How Bitcoin points to the future of decentralized protest

Protests throughout the world, in Hong Kong, Chile, France, the Middle East and elsewhere, are embracing the principles and products of cryptocurrency—in many cases without even knowing it.

Today’s movements are made up of hundreds and thousands of protestors, groups of disparate individuals aligned around values and causes. The decentralized networks they’ve adopted—reliant on technology rather than leaders—could ensure their longevity. It could also permanently alter the geopolitical landscape.

In the same way, blockchain, the technology that underpins Bitcoin and other cryptocurrencies, is reliant on decentralized networks.

But just how closely aligned are these leaderless movements with the similarly decentralized blockchain and cryptocurrencies? And what impact are they having on the adoption of decentralized principles—and, ultimately, on the price and perception of crypto?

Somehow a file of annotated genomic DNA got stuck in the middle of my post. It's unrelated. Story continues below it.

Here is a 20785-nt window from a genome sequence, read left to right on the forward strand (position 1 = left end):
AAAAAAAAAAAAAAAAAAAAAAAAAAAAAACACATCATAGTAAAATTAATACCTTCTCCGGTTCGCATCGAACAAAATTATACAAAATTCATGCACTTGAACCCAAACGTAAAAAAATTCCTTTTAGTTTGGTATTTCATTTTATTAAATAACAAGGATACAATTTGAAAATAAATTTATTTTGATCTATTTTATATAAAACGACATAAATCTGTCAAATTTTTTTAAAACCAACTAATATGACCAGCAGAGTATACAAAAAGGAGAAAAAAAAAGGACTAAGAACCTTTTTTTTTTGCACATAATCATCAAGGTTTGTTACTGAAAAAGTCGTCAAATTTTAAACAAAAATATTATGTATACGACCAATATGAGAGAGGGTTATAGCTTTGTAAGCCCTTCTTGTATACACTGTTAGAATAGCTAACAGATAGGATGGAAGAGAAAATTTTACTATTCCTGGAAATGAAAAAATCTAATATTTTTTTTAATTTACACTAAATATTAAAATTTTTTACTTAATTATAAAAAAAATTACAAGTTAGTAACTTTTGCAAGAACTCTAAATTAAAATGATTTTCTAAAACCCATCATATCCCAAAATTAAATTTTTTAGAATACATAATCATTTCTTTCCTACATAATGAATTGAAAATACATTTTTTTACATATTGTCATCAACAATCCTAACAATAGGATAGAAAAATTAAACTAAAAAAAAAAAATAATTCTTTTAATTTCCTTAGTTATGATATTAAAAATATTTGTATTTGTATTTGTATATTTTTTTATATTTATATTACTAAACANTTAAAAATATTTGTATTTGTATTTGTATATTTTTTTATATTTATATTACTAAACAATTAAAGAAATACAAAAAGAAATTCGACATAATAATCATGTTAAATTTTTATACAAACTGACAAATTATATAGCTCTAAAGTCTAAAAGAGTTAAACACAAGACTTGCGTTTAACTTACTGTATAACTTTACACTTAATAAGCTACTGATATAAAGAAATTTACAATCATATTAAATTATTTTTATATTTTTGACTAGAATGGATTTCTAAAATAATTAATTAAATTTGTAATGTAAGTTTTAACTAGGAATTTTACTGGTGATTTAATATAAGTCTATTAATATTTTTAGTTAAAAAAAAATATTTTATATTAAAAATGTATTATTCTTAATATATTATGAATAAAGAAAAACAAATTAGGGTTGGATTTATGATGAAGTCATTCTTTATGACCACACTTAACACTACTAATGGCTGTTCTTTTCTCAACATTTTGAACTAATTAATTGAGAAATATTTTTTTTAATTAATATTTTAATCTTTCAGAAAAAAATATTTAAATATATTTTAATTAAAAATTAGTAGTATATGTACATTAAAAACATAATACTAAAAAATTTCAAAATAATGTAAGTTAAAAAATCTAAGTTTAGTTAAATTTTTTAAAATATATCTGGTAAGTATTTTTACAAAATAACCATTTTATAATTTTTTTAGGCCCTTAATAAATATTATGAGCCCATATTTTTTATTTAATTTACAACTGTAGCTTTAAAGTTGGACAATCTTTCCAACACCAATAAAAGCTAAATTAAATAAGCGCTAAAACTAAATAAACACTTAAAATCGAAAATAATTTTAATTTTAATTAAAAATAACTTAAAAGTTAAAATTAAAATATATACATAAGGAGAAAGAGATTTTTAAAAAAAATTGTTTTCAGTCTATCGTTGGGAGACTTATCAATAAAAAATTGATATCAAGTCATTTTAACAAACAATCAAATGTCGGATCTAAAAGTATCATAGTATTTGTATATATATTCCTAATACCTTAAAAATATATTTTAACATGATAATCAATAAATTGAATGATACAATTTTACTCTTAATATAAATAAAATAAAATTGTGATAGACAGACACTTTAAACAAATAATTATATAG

No banking on blockchain

The Internet provides a backbone for 21st century rebellion, but is also its weakest link. 

The Swiss Army Knife for modern day protesters is the smartphone; a communications tool that’s also a camera, GPS and more besides. The killer app is private, encrypted social media and messaging apps such as Telegram, with its secret chat function.

These tools enable protestors to evade surveillance; form anonymous groups; post video footage; agree how and where to rally, and request additional supplies.

But, earlier this month, Iranian authorities showed how they can be defused. 

Mass demonstrations against petrol rises, the result of US sanctions, turned violent but were quickly diffused when Iran pulled the plug on Internet connectivity for over 90% of the country.

It’s not an easy thing to do. But regimes around the world, including those in Russia, have been busy retrofitting traditional private and decentralized networks with cooperation agreements, technical implants, or a combination of both, to give themselves more power over Internet access.

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